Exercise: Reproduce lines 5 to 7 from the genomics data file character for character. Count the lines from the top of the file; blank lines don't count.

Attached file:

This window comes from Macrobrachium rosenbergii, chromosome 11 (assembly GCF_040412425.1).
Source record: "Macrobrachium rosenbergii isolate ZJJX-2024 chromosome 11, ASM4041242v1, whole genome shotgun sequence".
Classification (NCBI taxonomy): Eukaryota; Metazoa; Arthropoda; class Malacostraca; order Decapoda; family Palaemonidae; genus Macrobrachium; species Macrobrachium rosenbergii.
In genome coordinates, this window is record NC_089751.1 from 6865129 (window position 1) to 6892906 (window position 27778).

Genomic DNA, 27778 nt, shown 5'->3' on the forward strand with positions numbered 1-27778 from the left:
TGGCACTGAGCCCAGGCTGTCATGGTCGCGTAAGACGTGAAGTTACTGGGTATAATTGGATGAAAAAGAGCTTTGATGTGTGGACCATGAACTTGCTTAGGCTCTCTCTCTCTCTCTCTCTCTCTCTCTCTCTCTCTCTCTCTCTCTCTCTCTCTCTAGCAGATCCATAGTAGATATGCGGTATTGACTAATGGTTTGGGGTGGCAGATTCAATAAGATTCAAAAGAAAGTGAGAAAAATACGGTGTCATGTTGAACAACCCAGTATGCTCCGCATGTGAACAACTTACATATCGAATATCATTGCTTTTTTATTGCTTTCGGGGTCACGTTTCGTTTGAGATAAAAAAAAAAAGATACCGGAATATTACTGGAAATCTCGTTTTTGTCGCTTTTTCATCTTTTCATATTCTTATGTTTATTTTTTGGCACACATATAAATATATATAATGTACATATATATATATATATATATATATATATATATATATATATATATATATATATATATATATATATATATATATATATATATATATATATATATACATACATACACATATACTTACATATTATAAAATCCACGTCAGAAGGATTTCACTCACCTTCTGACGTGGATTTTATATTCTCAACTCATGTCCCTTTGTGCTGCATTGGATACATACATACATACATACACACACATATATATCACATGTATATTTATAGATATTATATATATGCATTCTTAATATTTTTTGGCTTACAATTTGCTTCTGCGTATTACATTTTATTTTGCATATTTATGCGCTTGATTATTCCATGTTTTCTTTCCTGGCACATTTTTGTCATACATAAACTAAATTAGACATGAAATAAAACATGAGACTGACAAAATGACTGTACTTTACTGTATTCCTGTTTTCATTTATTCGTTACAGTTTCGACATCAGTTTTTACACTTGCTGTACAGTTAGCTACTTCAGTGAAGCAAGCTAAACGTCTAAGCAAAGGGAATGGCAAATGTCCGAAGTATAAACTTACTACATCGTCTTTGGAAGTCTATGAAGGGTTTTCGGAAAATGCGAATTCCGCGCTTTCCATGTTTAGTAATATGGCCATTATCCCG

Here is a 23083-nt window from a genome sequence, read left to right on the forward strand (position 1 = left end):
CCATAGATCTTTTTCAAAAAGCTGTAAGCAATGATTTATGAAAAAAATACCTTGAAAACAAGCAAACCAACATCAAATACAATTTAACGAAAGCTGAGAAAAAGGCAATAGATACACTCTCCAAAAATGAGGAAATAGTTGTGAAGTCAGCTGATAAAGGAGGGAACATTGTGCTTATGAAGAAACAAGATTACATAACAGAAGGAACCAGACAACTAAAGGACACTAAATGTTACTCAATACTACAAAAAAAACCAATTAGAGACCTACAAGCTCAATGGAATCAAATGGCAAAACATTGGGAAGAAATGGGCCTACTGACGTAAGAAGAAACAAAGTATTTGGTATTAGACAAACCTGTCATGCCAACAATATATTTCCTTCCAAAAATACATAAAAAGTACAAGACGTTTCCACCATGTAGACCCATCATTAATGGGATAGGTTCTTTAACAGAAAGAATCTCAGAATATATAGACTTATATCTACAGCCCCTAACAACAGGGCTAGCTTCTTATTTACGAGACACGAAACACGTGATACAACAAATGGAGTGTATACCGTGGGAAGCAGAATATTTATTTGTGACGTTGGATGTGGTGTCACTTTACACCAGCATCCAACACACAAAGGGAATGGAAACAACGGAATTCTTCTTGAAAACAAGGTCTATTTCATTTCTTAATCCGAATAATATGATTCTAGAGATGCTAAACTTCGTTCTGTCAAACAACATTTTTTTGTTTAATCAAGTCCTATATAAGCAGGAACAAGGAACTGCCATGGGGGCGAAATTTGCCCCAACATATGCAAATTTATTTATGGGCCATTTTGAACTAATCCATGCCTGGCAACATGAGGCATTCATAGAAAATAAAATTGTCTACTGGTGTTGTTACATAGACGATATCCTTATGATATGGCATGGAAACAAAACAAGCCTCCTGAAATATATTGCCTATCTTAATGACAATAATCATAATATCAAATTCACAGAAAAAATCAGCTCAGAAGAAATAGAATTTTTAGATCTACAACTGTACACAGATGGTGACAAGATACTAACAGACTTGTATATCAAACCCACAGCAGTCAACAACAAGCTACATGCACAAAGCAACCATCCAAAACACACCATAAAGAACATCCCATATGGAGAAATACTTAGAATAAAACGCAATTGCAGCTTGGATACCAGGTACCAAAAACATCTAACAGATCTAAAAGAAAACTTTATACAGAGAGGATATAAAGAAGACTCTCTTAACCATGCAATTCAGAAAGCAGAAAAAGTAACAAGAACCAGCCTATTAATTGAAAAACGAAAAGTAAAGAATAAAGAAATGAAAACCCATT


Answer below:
Genomic DNA, 27778 nt, shown 5'->3' on the forward strand with positions numbered 1-27778 from the left:
TGGCACTGAGCCCAGGCTGTCATGGTCGCGTAAGACGTGAAGTTACTGGGTATAATTGGATGAAAAAGAGCTTTGATGTGTGGACCATGAACTTGCTTAGGCTCTCTCTCTCTCTCTCTCTCTCTCTCTCTCTCTCTCTCTCTCTCTCTCTCTCTCTAGCAGATCCATAGTAGATATGCGGTATTGACTAATGGTTTGGGGTGGCAGATTCAATAAGATTCAAAAGAAAGTGAGAAAAATACGGTGTCATGTTGAACAACCCAGTATGCTCCGCATGTGAACAACTTACATATCGAATATCATTGCTTTTTTATTGCTTTCGGGGTCACGTTTCGTTTGAGATAAAAAAAAAAAGATACCGGAATATTACTGGAAATCTCGTTTTTGTCGCTTTTTCATCTTTTCATATTCTTATGTTTATTTTTTGGCACACATATAAATATATATAATGTACATATATATATATATATATATATATATATATATATATATATATATATATATATATATATATATATATATATATATATATATATATATATATATACATACATACACATATACTTACATATTATAAAATCCACGTCAGAAGGATTTCACTCACCTTCTGACGTGGATTTTATATTCTCAACTCATGTCCCTTTGTGCTGCATTGGATACATACATACATACATACACACACATATATATCACATGTATATTTATAGATATTATATATATGCATTCTTAATATTTTTTGGCTTACAATTTGCTTCTGCGTATTACATTTTATTTTGCATATTTATGCGCTTGATTATTCCATGTTTTCTTTCCTGGCACATTTTTGTCATACATAAACTAAATTAGACATGAAATAAAACATGAGACTGACAAAATGACTGTACTTTACTGTATTCCTGTTTTCATTTATTCGTTACAGTTTCGACATCAGTTTTTACACTTGCTGTACAGTTAGCTACTTCAGTGAAGCAAGCTAAACGTCTAAGCAAAGGGAATGGCAAATGTCCGAAGTATAAACTTACTACATCGTCTTTGGAAGTCTATGAAGGGTTTTCGGAAAATGCGAATTCCGCGCTTTCCATGTTTAGTAATATGGCCATTATCCCG

Here is a 23083-nt window from a genome sequence, read left to right on the forward strand (position 1 = left end):